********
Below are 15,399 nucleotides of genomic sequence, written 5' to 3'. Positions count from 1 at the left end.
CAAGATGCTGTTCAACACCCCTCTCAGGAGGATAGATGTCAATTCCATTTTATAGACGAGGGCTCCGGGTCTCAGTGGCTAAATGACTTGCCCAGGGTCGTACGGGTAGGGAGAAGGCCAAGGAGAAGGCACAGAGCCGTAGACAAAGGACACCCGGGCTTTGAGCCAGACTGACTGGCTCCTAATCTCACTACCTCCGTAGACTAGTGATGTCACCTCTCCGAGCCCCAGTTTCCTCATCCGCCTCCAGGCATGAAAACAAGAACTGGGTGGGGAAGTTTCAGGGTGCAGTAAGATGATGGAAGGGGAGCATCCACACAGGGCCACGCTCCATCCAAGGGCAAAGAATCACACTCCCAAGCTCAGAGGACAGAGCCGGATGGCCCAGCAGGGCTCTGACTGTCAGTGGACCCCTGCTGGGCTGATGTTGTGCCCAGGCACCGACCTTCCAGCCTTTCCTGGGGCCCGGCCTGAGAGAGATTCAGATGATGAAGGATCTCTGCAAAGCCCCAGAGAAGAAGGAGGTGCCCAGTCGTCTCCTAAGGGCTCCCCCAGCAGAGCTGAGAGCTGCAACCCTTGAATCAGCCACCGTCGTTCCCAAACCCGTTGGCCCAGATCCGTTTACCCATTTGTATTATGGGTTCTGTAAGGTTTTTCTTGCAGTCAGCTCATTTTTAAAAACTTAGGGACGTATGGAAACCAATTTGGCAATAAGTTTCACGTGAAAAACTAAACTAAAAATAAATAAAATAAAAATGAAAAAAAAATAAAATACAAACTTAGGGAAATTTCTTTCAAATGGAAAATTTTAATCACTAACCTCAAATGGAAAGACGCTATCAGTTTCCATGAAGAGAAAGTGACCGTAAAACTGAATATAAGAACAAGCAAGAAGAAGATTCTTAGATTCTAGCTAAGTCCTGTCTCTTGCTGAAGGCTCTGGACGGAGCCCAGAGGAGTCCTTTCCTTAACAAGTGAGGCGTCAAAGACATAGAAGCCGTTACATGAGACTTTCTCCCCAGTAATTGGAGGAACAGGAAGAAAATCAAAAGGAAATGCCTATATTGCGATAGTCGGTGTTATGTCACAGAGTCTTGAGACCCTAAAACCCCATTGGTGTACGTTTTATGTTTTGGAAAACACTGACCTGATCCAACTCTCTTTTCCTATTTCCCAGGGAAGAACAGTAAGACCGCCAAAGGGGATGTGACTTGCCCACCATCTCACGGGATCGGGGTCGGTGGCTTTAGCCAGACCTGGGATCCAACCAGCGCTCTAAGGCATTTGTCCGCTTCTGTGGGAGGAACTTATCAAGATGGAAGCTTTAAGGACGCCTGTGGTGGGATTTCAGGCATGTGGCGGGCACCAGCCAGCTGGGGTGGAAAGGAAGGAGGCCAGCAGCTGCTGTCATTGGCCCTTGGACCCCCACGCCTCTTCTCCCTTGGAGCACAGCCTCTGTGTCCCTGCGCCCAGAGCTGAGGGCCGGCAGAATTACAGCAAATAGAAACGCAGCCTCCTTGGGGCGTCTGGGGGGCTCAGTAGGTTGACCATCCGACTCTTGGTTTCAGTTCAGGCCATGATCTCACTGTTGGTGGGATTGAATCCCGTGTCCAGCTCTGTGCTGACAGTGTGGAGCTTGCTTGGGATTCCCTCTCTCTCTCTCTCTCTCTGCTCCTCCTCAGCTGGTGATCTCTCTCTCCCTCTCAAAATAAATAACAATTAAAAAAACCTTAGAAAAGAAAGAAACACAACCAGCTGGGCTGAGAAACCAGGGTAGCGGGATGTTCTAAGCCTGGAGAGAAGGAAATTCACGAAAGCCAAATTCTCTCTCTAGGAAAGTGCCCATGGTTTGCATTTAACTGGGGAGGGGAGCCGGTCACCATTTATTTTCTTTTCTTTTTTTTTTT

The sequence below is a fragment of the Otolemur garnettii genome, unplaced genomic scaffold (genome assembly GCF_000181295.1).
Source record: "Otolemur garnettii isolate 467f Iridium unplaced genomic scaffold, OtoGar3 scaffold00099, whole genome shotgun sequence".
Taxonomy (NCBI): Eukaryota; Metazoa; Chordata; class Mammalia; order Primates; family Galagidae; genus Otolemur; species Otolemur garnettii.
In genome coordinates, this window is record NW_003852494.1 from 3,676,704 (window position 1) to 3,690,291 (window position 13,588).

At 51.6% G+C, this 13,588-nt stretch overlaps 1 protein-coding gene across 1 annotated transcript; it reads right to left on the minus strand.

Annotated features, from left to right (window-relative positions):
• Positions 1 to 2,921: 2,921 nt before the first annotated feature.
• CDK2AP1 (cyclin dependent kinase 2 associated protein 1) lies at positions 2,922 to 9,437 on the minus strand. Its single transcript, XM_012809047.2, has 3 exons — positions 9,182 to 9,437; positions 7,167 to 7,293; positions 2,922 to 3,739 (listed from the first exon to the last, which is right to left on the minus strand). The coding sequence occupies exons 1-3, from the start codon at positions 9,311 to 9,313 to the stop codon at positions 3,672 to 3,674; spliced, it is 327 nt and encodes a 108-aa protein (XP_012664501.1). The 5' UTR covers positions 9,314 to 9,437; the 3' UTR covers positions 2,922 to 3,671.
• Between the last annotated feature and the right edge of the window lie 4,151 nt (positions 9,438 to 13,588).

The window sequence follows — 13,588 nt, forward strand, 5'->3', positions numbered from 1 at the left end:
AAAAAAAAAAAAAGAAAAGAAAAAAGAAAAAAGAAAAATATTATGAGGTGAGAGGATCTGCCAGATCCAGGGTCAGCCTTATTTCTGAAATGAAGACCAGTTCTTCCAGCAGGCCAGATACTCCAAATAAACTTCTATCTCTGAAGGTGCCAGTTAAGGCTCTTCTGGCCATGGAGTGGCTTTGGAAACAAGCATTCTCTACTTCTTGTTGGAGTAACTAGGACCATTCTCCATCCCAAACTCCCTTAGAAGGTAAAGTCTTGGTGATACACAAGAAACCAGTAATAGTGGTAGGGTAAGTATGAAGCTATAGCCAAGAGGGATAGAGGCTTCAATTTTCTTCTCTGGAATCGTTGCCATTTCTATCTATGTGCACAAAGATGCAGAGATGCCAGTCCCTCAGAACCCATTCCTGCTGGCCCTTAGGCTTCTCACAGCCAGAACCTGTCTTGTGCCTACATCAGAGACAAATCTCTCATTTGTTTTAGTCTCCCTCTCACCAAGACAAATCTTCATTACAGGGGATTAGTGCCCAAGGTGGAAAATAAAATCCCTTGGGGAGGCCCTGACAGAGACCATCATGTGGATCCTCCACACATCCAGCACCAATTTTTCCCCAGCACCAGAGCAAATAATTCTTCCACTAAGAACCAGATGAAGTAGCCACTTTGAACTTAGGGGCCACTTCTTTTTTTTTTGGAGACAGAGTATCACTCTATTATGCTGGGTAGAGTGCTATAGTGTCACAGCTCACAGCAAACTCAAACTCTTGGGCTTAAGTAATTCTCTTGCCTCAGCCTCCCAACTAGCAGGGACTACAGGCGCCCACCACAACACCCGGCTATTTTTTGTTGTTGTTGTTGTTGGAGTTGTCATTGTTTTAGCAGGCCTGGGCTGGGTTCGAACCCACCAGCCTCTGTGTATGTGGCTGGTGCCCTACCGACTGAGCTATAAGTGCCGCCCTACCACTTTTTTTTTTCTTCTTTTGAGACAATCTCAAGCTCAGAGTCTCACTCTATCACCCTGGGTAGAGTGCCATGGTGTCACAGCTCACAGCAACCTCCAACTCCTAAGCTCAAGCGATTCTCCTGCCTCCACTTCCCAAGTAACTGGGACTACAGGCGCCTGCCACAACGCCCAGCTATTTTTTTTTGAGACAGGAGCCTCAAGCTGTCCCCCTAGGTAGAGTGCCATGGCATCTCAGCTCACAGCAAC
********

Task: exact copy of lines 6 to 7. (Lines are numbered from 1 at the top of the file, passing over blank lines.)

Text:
In genome coordinates, this window is record NW_003852494.1 from 3,676,704 (window position 1) to 3,690,291 (window position 13,588).

At 51.6% G+C, this 13,588-nt stretch overlaps 1 protein-coding gene across 1 annotated transcript; it reads right to left on the minus strand.